Frazier said in his introductory press conference that the Bucs will employ a defensive scheme similar to the one Smith used in Chicago. That means that we are quite likely to see a good amount of Tampa 2 looks within Tampa Bay's base 4-3 defense. Unlike the attacking style defense the Bucs had with former coach Greg Schiano, the Tampa 2 is a zone-based scheme that calls for the bulk of the pressure to come from the front four while the linebackers stay back in coverage. It is a system that requires speed and athleticism more than size and thump.
Although Tampa Bay has two major pieces of this style of defense already in place with an elite 3-technique defensive tackle in Gerald McCoy and weak side linebacker Lavonte David, they still have a few missing pieces they will need to acquire this off-season. They need to find a defensive end that can beat double teams, chip blockers, and get to the quarterback the way Simeon Rice did in the team's hay day. They will also need to find a cornerback that is smart, disciplined, and willing and able to come up and stop the run.
Darrell Revis is perhaps the best cornerback in the league, but he's not a great fit for this system. There is some flexibility in the scheme however to best utilize the All-Pro talents of a player like Revis and put him in predominately man coverage situations. Lovie Smith did it with Charles Tillman in Chicago and Leslie Frazier did it with Xavier Rhodes last season in Minnesota.
Lastly, I would expect the Bucs to look for a replacement for Mason Foster at the middle linebacker position. Despite being a fixture at the position since the Bucs drafted him in the third round in 2011 and being a perfect fit for Schiano's attack-oriented scheme, he lacks the coverage skills needed to excel in the Tampa 2. He had the second-worst average of yards allowed per snap in coverage last year among all inside linebackers according to Pro Football Focus, and gave up more touchdowns (four) than all but two inside linebackers.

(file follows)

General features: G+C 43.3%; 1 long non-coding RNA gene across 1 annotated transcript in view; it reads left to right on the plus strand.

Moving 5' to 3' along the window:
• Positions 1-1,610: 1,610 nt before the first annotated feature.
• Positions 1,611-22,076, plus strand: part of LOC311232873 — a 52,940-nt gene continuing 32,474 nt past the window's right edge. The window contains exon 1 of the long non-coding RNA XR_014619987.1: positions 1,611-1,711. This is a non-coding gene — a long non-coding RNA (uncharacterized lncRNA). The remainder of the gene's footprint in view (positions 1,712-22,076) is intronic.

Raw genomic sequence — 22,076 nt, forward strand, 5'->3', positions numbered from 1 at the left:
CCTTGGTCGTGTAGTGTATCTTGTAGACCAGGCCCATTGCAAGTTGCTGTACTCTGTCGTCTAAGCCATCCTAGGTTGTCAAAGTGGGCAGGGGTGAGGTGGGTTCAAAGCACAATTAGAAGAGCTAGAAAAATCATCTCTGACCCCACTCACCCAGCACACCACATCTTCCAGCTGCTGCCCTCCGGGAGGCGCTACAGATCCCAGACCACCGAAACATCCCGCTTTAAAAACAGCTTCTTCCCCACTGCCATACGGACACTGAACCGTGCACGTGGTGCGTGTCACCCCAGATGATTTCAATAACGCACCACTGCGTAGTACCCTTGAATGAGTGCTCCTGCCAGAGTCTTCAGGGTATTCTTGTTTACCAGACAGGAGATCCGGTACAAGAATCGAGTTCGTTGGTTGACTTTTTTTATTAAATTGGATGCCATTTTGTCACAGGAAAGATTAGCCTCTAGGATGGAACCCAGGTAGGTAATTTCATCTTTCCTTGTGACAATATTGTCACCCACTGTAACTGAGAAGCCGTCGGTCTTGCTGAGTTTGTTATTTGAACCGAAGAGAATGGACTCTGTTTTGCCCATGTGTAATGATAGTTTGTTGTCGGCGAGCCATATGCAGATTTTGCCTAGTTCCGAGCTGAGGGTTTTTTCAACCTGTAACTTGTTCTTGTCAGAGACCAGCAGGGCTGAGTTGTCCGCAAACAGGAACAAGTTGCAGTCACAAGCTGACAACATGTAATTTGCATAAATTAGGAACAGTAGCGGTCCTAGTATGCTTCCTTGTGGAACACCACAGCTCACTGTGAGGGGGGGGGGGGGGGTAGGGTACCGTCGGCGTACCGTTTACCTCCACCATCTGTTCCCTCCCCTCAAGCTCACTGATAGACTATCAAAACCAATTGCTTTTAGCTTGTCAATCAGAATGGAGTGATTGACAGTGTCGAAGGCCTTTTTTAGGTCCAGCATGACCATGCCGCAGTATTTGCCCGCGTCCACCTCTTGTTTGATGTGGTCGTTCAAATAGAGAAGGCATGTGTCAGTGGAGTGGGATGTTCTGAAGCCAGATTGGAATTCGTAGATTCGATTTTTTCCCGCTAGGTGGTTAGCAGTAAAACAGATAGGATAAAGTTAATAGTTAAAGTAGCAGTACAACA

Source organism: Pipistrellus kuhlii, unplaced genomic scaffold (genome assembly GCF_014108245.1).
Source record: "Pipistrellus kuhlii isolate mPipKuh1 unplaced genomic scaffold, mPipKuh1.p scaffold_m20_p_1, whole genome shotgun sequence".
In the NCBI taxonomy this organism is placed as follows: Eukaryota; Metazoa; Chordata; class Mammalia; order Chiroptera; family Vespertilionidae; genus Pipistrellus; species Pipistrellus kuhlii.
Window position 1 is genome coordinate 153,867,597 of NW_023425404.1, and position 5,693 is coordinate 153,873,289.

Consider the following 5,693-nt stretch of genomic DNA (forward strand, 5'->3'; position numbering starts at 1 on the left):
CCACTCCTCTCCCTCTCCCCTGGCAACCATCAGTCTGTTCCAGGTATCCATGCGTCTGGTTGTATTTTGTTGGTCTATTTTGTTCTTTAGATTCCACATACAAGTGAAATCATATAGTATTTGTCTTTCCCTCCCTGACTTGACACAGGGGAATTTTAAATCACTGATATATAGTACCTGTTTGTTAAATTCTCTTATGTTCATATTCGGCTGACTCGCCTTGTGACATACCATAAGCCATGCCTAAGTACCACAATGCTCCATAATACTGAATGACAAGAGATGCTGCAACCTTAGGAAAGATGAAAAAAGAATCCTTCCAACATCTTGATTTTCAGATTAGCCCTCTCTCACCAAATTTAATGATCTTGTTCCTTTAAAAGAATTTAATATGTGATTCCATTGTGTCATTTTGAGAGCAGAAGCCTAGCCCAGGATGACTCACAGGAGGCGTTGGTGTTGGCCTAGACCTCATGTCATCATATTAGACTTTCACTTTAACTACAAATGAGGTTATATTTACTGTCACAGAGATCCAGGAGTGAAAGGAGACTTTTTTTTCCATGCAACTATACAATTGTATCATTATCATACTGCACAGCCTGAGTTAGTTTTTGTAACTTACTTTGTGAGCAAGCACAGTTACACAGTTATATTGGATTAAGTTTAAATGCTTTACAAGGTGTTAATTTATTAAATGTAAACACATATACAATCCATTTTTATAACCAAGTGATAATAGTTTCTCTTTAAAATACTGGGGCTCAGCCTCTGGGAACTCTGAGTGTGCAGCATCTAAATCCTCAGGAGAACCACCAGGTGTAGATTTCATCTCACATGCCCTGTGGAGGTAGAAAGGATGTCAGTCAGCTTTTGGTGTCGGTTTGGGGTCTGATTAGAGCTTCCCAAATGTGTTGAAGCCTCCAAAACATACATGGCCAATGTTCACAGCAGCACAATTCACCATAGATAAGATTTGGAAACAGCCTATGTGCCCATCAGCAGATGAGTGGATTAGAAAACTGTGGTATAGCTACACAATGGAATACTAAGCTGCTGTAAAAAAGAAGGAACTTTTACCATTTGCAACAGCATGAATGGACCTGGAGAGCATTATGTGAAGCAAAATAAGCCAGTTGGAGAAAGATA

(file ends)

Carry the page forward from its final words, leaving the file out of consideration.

If all goes to plan, I would bank on both McCoy and David having monster fantasy seasons in 2014. I think McCoy could wind up being one of the bigger surprises of the season. Make sure and highlight him on your rankings list come draft season.
St. Louis Rams: Tim Walton ---> Gregg Williams
I'd be pressed to say anyone was surprised by this hiring. Williams and Jeff Fisher are longtime buddies. Williams had served as the defensive coordinator under Fisher in Tennessee from 1997-2000 and was originally handpicked by Fisher to be the Rams defensive coordinator back in 2012 before Williams was suspended indefinitely by the NFL for his involvement in the BountyGate scandal and eventually released by the Rams. He was reinstated ahead of the 2013 season and spent last year as a senior defensive assistant for the Titans. By most accounts, it was actually Williams, and not defensive coordinator Jerry Gray, that ran the defense.
Williams inherits a Rams' defense that was third in the NFL in sacks (53), ninth in fewest rushing yards allowed per game (102.9) 13th fewest points per game (22.8), 19th in fewest passing yards allowed per game (242.1), and 17th in fewest total yards per game (365.4).
There will be no sweeping changes in terms of the Rams general defensive philosophy, but Williams will certainly add his own flavor. He adheres to an aggressive, blitz-heavy 4-3 defensive scheme which should fit well with the Rams' current personnel, including a strong front seven led by defensive ends Robert Quinn and Chris Long and middle linebacker James Laurinaitis.
Williams is a creative and versatile coordinator who is great at tailoring his defense around players' individual strengths (e.g. Roman Harper). He's not afraid to mix and match between 4-3 and 3-4 defenses, but he's likely to run mainly 4-3 looks with the personnel he has to work with. His corners tend to play a lot of man-to-man coverage, often times pressing, while doing a lot of blitzing.
I would imagine the fantasy value of the front seven will remain largely unchanged. 2nd year player T.J. McDonald is a player to track though as he has nice high upside potential in this defense. The cornerbacks may see a bump in value as well.
Last Updated: February 2, 2014